Skip to Main Content
Due to a lapse in federal funding, this USDA website will not be actively updated. Once funding has been reestablished, online operations will continue.
Demography of Lewis's Woodpecker, breeding bird densities, and riparian aspen integrity in a grazed landscapeAuthor(s): Karen Rachel Newlon
Source: M.S. Thesis. Montana State University, Bozeman. 101 p.
Publication Series: Miscellaneous Publication
PDF: View PDF (1 MB)
DescriptionAspen (Populus tremuloides) riparian woodlands are extremely limited in distribution throughout the western U.S., yet these habitats have a disproportionate value to breeding birds. Aspen habitats are also considered prime sheep and cattle summer range, particularly in the semiarid Intermountain West. Such concentrated use has raised concern about the effects of sheep and cattle grazing on these habitats. We examined the influences of sheep and cattle grazing on aspen riparian woodlands and the associated breeding bird community. We had two objectives: 1) to determine how habitats grazed by sheep and cattle influenced the reproductive biology of Lewis's Woodpecker (Melanerpes lewis) and 2) to determine how vegetation differed between sheep and cattle-grazed aspen riparian woodlands and how these differences influenced breeding birds densities. To examine what factors influenced nest-site selection in Lewis's Woodpecker and whether these factors influenced nest survival, we quantified nest-site characteristics and monitored nests to determine nest fate. Lewis's Woodpecker nest-site selection was positively influenced by nest tree diameter and tree density and negatively influenced by increasing amounts of bare ground and woody stems. However, these characteristics were not strong predictors of nest survival. Instead, nest initiation date and daily average temperature had the strongest influence. To examine differences in vegetation between sheep- and cattle-grazed aspen riparian woodlands and how these differences influenced the densities of five breeding bird species, we compared several vegetation characteristics between these grazing treatments and conducted point transect surveys and used distance sampling techniques to estimate breeding bird densities. Cattle-grazed sites had more bare ground, less herbaceous cover, lower willow (Salix spp.) densities, and lower aspen densities than sheep-grazed sites. Differences in breeding bird densities between these grazing treatments reflected these vegetation differences, as ground-nesting species and riparian specialists had lower densities in cattle-grazed areas. Data from this study provide landowners and land managers with information on the habitat requirements of sensitive bird species needed to implement compatible grazing strategies in aspen riparian woodlands.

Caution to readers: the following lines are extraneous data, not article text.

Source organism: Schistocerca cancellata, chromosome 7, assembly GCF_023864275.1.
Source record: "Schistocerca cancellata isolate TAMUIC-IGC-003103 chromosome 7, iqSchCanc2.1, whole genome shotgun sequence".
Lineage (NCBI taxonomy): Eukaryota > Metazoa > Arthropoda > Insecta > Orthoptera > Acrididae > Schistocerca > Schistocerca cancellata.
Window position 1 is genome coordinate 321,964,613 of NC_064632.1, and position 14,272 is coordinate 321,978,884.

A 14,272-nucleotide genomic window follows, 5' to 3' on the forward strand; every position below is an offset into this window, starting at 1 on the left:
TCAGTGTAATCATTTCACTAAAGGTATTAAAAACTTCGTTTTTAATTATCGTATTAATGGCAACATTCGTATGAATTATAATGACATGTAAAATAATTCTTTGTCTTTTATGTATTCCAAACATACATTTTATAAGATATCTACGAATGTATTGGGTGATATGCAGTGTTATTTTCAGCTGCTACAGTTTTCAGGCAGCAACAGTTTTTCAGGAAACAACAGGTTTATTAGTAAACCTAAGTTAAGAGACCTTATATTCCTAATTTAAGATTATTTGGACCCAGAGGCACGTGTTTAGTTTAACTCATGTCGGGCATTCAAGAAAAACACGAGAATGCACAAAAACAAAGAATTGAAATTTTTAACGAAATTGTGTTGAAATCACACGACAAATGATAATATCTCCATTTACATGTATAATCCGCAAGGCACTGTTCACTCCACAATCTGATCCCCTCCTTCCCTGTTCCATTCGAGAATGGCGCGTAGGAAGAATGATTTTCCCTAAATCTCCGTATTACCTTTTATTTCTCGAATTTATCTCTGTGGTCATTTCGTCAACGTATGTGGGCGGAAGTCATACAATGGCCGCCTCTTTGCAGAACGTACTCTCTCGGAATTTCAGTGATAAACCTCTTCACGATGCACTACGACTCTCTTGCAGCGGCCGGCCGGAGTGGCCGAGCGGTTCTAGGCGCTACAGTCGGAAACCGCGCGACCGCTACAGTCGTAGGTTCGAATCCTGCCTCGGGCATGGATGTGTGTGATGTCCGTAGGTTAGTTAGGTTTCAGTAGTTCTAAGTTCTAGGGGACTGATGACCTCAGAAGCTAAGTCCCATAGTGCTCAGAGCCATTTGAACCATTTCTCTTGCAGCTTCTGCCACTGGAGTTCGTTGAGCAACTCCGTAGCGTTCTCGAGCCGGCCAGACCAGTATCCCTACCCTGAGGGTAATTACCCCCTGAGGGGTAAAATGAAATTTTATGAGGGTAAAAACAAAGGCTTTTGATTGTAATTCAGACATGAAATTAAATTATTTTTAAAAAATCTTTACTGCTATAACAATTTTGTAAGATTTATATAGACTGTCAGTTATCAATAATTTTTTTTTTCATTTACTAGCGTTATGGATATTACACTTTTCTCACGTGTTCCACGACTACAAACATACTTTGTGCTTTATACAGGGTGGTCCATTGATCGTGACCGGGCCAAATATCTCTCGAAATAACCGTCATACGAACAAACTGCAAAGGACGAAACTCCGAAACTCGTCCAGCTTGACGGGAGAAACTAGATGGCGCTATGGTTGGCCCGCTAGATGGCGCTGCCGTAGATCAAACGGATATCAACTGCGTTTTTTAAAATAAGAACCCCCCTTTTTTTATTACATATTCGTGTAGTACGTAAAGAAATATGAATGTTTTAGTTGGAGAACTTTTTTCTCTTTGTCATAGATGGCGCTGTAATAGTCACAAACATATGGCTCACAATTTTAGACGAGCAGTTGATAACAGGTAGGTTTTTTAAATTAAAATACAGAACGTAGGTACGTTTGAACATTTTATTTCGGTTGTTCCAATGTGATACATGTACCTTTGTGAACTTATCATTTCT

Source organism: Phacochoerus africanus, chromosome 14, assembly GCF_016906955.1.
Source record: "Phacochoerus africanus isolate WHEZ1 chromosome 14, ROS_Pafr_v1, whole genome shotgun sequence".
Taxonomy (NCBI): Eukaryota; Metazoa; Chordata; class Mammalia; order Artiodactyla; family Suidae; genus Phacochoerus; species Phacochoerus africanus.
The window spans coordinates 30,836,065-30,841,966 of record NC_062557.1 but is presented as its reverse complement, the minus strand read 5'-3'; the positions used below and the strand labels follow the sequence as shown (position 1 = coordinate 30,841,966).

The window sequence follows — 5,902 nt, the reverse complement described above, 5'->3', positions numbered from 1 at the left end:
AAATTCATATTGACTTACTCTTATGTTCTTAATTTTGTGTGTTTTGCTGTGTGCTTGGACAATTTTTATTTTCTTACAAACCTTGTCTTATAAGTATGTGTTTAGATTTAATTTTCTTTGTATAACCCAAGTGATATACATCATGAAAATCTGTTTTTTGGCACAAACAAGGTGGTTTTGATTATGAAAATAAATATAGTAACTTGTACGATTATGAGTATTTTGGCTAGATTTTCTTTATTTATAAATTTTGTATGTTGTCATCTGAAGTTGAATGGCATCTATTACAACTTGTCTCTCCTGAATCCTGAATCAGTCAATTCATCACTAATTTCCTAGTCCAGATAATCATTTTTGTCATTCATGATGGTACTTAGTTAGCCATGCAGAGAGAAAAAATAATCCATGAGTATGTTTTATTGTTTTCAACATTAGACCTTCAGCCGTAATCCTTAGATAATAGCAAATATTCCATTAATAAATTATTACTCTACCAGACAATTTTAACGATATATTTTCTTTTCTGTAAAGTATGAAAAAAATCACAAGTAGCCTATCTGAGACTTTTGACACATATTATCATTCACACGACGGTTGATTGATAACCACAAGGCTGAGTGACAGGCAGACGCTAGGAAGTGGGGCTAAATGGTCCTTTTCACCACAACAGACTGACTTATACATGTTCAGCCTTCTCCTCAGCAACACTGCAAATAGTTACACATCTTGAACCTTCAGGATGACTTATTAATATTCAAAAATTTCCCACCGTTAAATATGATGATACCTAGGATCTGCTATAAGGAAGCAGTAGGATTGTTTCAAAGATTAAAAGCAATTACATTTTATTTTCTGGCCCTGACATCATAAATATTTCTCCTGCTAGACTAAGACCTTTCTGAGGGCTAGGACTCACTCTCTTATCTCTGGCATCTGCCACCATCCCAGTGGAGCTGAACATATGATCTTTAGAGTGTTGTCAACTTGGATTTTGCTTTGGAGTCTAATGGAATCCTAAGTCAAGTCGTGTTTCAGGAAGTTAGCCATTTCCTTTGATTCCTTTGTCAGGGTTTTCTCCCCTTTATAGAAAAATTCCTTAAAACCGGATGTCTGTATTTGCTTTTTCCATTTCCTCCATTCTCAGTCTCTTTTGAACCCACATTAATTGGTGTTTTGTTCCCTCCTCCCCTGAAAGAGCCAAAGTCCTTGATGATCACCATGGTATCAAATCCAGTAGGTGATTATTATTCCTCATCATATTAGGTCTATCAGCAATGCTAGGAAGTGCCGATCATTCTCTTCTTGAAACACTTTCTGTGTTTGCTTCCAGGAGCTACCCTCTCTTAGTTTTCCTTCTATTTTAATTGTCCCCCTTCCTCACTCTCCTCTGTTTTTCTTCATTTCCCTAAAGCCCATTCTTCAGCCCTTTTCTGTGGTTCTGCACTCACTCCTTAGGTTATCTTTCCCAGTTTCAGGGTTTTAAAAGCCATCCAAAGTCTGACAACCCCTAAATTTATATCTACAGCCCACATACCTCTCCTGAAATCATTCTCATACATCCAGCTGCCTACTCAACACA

- You may send email to firstname.lastname@example.org to request a hard copy of this publication.
- (Please specify exactly which publication you are requesting and your mailing address.)
- We recommend that you also print this page and attach it to the printout of the article, to retain the full citation information.
- This article was written and prepared by U.S. Government employees on official time, and is therefore in the public domain.
CitationNewlon, Karen Rachel. 2005. Demography of Lewis''s Woodpecker, breeding bird densities, and riparian aspen integrity in a grazed landscape. M.S. Thesis. Montana State University, Bozeman. 101 p.
Keywordsaspen, Populus tremuloides, riparian woodlands, Lewis's Woodpecker, Melanerpes lewis, breeding bird densities
- Prairie dogs as ecosystem regulators on the northern High Plains
- Aboveground and belowground mammalian herbivores regulate the demography of deciduous woody species in conifer forests
- Tree cover changes in mamane (Sophora chrysophylla) forests grazed by sheep and cattle
XML: View XML